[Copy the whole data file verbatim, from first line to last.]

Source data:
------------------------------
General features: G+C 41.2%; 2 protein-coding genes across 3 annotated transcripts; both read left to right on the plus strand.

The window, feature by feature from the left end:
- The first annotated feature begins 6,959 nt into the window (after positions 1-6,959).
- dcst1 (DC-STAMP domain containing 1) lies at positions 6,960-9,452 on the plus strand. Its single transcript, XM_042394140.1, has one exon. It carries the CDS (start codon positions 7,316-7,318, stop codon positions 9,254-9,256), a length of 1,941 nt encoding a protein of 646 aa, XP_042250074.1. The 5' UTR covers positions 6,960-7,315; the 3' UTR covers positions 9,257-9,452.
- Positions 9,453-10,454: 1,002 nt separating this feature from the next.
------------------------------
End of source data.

General features: G+C 41.2%; 2 protein-coding genes across 3 annotated transcripts; both read left to right on the plus strand.

The window, feature by feature from the left end:
- The first annotated feature begins 6,959 nt into the window (after positions 1-6,959).
- dcst1 (DC-STAMP domain containing 1) lies at positions 6,960-9,452 on the plus strand. Its single transcript, XM_042394140.1, has one exon. It carries the CDS (start codon positions 7,316-7,318, stop codon positions 9,254-9,256), a length of 1,941 nt encoding a protein of 646 aa, XP_042250074.1. The 5' UTR covers positions 6,960-7,315; the 3' UTR covers positions 9,257-9,452.
- Positions 9,453-10,454: 1,002 nt separating this feature from the next.